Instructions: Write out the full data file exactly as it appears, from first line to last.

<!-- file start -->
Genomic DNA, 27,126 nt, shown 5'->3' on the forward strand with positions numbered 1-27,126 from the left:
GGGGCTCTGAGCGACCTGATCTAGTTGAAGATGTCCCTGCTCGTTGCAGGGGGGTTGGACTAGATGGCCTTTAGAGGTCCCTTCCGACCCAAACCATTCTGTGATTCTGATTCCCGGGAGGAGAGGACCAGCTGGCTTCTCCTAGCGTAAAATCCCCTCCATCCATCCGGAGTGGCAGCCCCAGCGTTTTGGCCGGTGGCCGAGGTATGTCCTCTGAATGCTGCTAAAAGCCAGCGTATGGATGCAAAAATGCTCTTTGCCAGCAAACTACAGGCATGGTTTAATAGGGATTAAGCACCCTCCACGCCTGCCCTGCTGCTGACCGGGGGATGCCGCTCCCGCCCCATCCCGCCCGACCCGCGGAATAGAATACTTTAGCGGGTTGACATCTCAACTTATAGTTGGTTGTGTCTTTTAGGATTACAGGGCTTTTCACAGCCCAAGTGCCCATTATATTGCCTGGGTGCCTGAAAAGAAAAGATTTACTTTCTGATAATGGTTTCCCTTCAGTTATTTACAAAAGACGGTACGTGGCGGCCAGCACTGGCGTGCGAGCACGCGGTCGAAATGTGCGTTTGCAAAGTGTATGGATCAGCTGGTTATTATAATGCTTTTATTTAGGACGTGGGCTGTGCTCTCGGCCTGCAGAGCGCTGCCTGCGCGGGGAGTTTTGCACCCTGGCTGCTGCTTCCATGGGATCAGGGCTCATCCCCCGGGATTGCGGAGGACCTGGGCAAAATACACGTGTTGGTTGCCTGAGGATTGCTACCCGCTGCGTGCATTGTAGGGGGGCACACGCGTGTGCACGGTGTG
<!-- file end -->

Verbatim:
Genomic DNA, 27,126 nt, shown 5'->3' on the forward strand with positions numbered 1-27,126 from the left:
GGGGCTCTGAGCGACCTGATCTAGTTGAAGATGTCCCTGCTCGTTGCAGGGGGGTTGGACTAGATGGCCTTTAGAGGTCCCTTCCGACCCAAACCATTCTGTGATTCTGATTCCCGGGAGGAGAGGACCAGCTGGCTTCTCCTAGCGTAAAATCCCCTCCATCCATCCGGAGTGGCAGCCCCAGCGTTTTGGCCGGTGGCCGAGGTATGTCCTCTGAATGCTGCTAAAAGCCAGCGTATGGATGCAAAAATGCTCTTTGCCAGCAAACTACAGGCATGGTTTAATAGGGATTAAGCACCCTCCACGCCTGCCCTGCTGCTGACCGGGGGATGCCGCTCCCGCCCCATCCCGCCCGACCCGCGGAATAGAATACTTTAGCGGGTTGACATCTCAACTTATAGTTGGTTGTGTCTTTTAGGATTACAGGGCTTTTCACAGCCCAAGTGCCCATTATATTGCCTGGGTGCCTGAAAAGAAAAGATTTACTTTCTGATAATGGTTTCCCTTCAGTTATTTACAAAAGACGGTACGTGGCGGCCAGCACTGGCGTGCGAGCACGCGGTCGAAATGTGCGTTTGCAAAGTGTATGGATCAGCTGGTTATTATAATGCTTTTATTTAGGACGTGGGCTGTGCTCTCGGCCTGCAGAGCGCTGCCTGCGCGGGGAGTTTTGCACCCTGGCTGCTGCTTCCATGGGATCAGGGCTCATCCCCCGGGATTGCGGAGGACCTGGGCAAAATACACGTGTTGGTTGCCTGAGGATTGCTACCCGCTGCGTGCATTGTAGGGGGGCACACGCGTGTGCACGGTGTG